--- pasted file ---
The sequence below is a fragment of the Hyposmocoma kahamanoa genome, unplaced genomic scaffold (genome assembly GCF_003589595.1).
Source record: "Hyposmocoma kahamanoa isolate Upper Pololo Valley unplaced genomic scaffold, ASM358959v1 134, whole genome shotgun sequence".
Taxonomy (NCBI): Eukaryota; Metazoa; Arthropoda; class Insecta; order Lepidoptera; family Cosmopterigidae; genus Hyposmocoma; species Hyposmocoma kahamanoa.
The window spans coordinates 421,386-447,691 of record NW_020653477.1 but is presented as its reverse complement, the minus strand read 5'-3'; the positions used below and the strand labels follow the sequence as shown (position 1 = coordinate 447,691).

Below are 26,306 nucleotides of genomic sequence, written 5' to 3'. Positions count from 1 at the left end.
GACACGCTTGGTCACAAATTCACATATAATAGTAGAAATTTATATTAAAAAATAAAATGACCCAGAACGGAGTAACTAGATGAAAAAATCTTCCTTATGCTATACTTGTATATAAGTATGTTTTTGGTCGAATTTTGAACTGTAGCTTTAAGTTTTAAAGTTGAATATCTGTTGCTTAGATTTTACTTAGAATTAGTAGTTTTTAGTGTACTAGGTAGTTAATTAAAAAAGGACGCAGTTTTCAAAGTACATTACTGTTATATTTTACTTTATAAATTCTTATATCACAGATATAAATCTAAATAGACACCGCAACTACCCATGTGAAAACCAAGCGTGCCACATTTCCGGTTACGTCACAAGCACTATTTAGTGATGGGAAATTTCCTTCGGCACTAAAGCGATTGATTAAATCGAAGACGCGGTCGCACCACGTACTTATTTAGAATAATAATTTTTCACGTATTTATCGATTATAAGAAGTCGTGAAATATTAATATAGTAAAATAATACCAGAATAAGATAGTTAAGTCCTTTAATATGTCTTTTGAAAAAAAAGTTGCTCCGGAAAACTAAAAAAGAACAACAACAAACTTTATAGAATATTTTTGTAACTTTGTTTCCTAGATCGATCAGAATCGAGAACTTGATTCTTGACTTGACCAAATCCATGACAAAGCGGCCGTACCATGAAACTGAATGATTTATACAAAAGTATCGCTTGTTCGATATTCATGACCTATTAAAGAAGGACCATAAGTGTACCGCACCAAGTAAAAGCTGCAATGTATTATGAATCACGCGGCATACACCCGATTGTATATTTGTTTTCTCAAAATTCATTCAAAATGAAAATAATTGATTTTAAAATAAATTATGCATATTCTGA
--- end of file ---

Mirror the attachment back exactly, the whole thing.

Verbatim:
The sequence below is a fragment of the Hyposmocoma kahamanoa genome, unplaced genomic scaffold (genome assembly GCF_003589595.1).
Source record: "Hyposmocoma kahamanoa isolate Upper Pololo Valley unplaced genomic scaffold, ASM358959v1 134, whole genome shotgun sequence".
Taxonomy (NCBI): Eukaryota; Metazoa; Arthropoda; class Insecta; order Lepidoptera; family Cosmopterigidae; genus Hyposmocoma; species Hyposmocoma kahamanoa.
The window spans coordinates 421,386-447,691 of record NW_020653477.1 but is presented as its reverse complement, the minus strand read 5'-3'; the positions used below and the strand labels follow the sequence as shown (position 1 = coordinate 447,691).

Below are 26,306 nucleotides of genomic sequence, written 5' to 3'. Positions count from 1 at the left end.
GACACGCTTGGTCACAAATTCACATATAATAGTAGAAATTTATATTAAAAAATAAAATGACCCAGAACGGAGTAACTAGATGAAAAAATCTTCCTTATGCTATACTTGTATATAAGTATGTTTTTGGTCGAATTTTGAACTGTAGCTTTAAGTTTTAAAGTTGAATATCTGTTGCTTAGATTTTACTTAGAATTAGTAGTTTTTAGTGTACTAGGTAGTTAATTAAAAAAGGACGCAGTTTTCAAAGTACATTACTGTTATATTTTACTTTATAAATTCTTATATCACAGATATAAATCTAAATAGACACCGCAACTACCCATGTGAAAACCAAGCGTGCCACATTTCCGGTTACGTCACAAGCACTATTTAGTGATGGGAAATTTCCTTCGGCACTAAAGCGATTGATTAAATCGAAGACGCGGTCGCACCACGTACTTATTTAGAATAATAATTTTTCACGTATTTATCGATTATAAGAAGTCGTGAAATATTAATATAGTAAAATAATACCAGAATAAGATAGTTAAGTCCTTTAATATGTCTTTTGAAAAAAAAGTTGCTCCGGAAAACTAAAAAAGAACAACAACAAACTTTATAGAATATTTTTGTAACTTTGTTTCCTAGATCGATCAGAATCGAGAACTTGATTCTTGACTTGACCAAATCCATGACAAAGCGGCCGTACCATGAAACTGAATGATTTATACAAAAGTATCGCTTGTTCGATATTCATGACCTATTAAAGAAGGACCATAAGTGTACCGCACCAAGTAAAAGCTGCAATGTATTATGAATCACGCGGCATACACCCGATTGTATATTTGTTTTCTCAAAATTCATTCAAAATGAAAATAATTGATTTTAAAATAAATTATGCATATTCTGA